Bernie Wrightson was one of the best artists of horror comics, with a career spanning from the mid 1960s through the mid 2010s. Nicknamed the "Master of the Macabre", he is at his best when drawing grotesque monsters, vampires, werewolves, cyclopses, mummy's and other eerie creatures. He is praised for his visual storytelling, absurd humor and for his complex and detailed drawing technique, which makes use of a lot of shadow work and shading. Where his artwork is clearly inspired by other horror staples like Frank Frazetta and Graham Ingels, his moody pages also breathe the atmosphere of writers like Charles Baudelaire and Edgar Allan Poe. He has worked extensively for the horror and mystery titles of DC Comics, for which he created 'The Swamp Thing' with writer Len Wein. He is also known for his comic adaptations of classic horror stories and his collaborations with Stephen King. Later in his career, he has done design work for the movie industry.
He was born as Bernard Albert Wrightson in Dundalk, Maryland. His first name was shortened to Bernie, which he initially wrote as Berni to avoid confusion with the Olympic diver Bernie Wrightson (1944). He got interested in art at the age of 12, but has claimed that he wasn't an avid comic book reader as a child. It won't surprise anybody that the comic books he did enjoy were those filled with horror and sci-fi stories by EC Comics. At age 15 he discovered the work of Frank Frazetta, who remained a major influence throughout his career. Other artists he admires are Graham Ingels, Al Williamson, Al Dorne, Jeff Jones and Jack Davis.
Wrightson got his artistic education from a correspondence course of the Famous Artists School. He began his career as a staff illustrator with the Baltimore Sun in 1966. He started attending comics conventions and was introduced to the world of fanzines. By 1968 he was contributing artwork to the EC fan publications Spa-Fon (edited by Rich Hauser) and Squa-Tront (edited by Jerry Weist). He eventually settled in New York City, where he was introduced to the editors of DC Comics by Frank Frazetta, whom he had met at one of the conventions. His first professional work for DC Comics was creating the sword and sorcery hero 'Nightmaster' with writer Denny O'Neil for the DC Showcase series in 1969. His initial effort didn't work out, and Jerry Grandenetti was brought in to draw the first issue. Wrightson came back for issues #2 and #3 however, but didn't feel at ease with the character, and got a helping hand from artists like Jeff Jones, Mike Kaluta and Steve Harper.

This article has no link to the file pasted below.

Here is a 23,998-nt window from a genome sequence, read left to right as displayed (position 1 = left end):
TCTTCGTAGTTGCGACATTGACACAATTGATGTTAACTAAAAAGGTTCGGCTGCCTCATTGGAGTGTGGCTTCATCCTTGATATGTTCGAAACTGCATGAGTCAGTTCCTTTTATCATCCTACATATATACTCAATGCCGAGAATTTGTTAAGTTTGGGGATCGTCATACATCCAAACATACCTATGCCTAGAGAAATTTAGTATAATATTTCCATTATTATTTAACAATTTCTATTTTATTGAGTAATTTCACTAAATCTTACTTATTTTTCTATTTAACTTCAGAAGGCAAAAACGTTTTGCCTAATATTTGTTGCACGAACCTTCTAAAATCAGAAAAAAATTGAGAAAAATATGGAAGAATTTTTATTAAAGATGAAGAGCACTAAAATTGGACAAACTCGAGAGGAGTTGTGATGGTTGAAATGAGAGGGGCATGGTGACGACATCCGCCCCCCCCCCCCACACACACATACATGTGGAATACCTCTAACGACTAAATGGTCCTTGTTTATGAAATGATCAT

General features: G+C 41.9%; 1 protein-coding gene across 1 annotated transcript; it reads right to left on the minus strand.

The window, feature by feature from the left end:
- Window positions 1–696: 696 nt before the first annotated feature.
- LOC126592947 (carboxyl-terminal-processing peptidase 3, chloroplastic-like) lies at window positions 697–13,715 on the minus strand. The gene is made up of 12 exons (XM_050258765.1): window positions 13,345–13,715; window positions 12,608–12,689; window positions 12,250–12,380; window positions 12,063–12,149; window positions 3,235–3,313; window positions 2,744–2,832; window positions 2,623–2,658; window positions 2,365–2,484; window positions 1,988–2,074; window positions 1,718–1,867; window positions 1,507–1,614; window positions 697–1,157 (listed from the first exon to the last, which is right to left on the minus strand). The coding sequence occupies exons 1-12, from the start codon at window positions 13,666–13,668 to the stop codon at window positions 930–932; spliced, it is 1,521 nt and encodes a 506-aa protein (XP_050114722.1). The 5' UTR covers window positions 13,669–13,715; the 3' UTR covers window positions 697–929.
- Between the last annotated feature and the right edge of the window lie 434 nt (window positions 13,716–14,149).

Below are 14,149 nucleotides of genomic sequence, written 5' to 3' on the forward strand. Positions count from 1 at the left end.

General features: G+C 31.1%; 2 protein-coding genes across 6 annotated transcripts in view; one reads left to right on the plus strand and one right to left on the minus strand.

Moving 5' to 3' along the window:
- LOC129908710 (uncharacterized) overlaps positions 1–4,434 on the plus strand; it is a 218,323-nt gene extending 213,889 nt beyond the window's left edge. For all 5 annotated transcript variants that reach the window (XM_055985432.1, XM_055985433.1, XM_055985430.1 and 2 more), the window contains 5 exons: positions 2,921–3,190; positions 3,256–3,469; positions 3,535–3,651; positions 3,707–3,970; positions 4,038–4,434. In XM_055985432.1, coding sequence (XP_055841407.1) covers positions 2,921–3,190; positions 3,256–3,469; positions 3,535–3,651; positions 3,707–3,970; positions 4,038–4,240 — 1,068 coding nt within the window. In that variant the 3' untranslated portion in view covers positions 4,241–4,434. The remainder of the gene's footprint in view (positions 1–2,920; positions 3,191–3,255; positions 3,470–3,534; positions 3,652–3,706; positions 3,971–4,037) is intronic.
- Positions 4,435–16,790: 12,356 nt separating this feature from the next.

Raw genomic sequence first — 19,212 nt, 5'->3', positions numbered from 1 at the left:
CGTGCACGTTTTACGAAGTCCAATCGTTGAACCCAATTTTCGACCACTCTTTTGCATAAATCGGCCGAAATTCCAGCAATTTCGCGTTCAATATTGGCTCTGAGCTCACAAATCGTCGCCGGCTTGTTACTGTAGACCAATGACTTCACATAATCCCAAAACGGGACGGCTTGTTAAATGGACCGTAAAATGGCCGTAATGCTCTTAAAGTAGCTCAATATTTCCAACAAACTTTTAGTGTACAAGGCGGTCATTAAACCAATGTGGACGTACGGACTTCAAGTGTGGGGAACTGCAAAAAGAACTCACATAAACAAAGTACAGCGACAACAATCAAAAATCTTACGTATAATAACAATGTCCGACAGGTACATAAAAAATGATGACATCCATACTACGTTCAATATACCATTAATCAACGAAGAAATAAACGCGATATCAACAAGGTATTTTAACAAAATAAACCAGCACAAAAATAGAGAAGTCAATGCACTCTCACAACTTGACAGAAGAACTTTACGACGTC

In the meantime, he had contributed his first stories to DC's horror anthology titles 'House of Mystery' and 'The Witching Hour'. He also drew stories for the three issues of 'Web of Horror', which he edited with Bruce Jones for Major Publications in 1969 and 1970, and two stories of 'Limpstrel' for the underground comic book Witzend. Wrightson, Jeff Jones, Bruce Jones and Kaluta then embarked upon the ambitious project of a creator-owned magazine called Abyss, but only one issue was published in November 1970.
It was in Stan Lee's 'Chamber of Darkness' and 'Tower of Shadows' at Marvel Comics that Wrightson's pen-and-ink work made place for more heavy brushwork, and his trademark drawing style first came to bloom. He continued to do interior and cover artwork for Marvel Comics, including some 'King Kull' stories for 'Creatures on the Loose' (1971) and 'Savage Tales' (1973). He was however deeply disappointed with the way his stories were printed. The fact that Lee refused his graphic solutions was another blow. Wrightson remained with DC Comics instead, where he especially did story and cover art for the horror titles 'House of Mystery' and 'House of Secrets' for most of the early 1970s.